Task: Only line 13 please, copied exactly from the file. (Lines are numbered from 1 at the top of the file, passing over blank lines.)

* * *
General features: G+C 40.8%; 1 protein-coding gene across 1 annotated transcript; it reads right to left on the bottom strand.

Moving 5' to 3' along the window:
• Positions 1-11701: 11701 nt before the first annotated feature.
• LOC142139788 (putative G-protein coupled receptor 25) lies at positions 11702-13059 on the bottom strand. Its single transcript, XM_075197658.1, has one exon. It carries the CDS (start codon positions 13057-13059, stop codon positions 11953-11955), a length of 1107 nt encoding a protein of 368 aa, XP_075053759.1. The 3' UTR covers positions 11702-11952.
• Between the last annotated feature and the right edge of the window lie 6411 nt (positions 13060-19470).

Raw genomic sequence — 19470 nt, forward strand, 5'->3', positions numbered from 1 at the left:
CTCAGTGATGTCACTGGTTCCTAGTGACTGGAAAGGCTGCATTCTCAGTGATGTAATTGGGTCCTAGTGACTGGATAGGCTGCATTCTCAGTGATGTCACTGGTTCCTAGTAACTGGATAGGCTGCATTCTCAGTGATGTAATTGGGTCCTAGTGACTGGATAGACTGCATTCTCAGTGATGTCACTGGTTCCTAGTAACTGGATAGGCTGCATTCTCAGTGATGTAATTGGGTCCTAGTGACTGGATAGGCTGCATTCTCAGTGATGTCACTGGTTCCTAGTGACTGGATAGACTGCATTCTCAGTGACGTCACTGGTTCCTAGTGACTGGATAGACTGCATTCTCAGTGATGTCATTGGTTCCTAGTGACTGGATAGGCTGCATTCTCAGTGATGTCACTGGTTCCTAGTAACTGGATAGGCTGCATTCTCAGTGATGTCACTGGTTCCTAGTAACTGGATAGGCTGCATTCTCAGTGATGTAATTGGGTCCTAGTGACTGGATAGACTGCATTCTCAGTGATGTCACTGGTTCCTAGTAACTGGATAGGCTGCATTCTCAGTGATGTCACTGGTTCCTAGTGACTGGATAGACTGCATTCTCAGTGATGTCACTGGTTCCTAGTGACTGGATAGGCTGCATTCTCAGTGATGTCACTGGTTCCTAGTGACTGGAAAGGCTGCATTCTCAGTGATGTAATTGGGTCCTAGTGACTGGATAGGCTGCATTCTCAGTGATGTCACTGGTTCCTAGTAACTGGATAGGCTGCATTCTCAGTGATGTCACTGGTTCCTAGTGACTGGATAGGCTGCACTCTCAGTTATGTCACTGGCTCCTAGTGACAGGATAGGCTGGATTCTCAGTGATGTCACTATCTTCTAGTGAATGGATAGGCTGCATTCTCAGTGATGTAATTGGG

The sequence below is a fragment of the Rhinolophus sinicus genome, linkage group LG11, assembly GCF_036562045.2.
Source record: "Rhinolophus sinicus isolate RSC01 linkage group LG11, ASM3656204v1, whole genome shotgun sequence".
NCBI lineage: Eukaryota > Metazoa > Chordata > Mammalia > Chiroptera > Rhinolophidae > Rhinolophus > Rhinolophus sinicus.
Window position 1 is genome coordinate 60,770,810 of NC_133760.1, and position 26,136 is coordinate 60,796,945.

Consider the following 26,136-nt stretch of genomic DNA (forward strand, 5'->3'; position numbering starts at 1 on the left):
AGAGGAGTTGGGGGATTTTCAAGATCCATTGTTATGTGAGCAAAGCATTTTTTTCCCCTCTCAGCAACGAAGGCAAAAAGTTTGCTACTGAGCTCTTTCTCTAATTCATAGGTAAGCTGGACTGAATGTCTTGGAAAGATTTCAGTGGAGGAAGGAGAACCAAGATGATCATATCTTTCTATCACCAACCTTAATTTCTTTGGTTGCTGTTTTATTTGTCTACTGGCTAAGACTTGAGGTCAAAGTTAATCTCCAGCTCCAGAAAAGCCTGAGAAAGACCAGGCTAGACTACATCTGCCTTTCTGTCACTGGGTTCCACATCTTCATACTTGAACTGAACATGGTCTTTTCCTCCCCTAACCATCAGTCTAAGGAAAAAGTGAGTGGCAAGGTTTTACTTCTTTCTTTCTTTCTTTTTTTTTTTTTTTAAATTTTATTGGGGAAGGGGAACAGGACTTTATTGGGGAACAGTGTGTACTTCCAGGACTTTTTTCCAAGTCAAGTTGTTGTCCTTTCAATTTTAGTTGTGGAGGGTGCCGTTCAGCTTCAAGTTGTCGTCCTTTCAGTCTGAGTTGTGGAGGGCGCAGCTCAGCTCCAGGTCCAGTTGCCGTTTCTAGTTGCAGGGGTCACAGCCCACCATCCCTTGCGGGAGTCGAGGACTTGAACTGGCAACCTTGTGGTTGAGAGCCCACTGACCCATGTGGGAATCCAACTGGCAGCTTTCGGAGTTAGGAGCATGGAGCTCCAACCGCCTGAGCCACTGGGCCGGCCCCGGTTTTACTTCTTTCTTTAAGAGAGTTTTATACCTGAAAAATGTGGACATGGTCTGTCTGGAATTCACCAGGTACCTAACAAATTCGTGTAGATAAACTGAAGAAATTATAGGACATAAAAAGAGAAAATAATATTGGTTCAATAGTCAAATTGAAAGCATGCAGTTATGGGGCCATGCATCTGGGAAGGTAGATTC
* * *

AGAGGAGTTGGGGGATTTTCAAGATCCATTGTTATGTGAGCAAAGCATTTTTTTCCCCTCTCAGCAACGAAGGCAAAAAGTTTGCTACTGAGCTCTTTCTCTAATTCATAGGTAAGCTGGACTGAATGTCTTGGAAAGATTTCAGTGGAGGAAGGAGAACCAAGATGATCATATCTTTCTATCACCAACCTTAATTTCTTTGGTTGCTGTTTTATTTGTCTACTGGCTAAGACTTGAGGTCAAAGTTAATCTCCAGCTCCAGAAAAGCCTGAGAAAGACCAGGCTAGACTACATCTGCCTTTCTGTCACTGGGTTCCACATCTTCATACTTGAACTGAACATGGTCTTTTCCTCCCCTAACCATCAGTCTAAGGAAAAAGTGAGTGGCAAGGTTTTACTTCTTTCTTTCTTTCTTTTTTTTTTTTTTTAAATTTTATTGGGGAAGGGGAACAGGACTTTATTGGGGAACAGTGTGTACTTCCAGGACTTTTTTCCAAGTCAAGTTGTTGTCCTTTCAATTTTAGTTGTGGAGGGTGCCGTTCAGCTTCAAGTTGTCGTCCTTTCAGTCTGAGTTGTGGAGGGCGCAGCTCAGCTCCAGGTCCAGTTGCCGTTTCTAGTTGCAGGGGTCACAGCCCACCATCCCTTGCGGGAGTCGAGGACTTGAACTGGCAACCTTGTGGTTGAGAGCCCACTGACCCATGTGGGAATCCAACTGGCAGCTTTCGGAGTTAGGAGCATGGAGCTCCAACCGCCTGAGCCACTGGGCCGGCCCCGGTTTTACTTCTTTCTTTAAGAGAGTTTTATACCTGAAAAATGTGGACATGGTCTGTCTGGAATTCACCAGGTACCTAACAAATTCGTGTAGATAAACTGAAGAAATTATAGGACATAAAAAGAGAAAATAATATTGGTTCAATAGTCAAATTGAAAGCATGCAGTTATGGGGCCATGCATCTGGGAAGGTAGATTC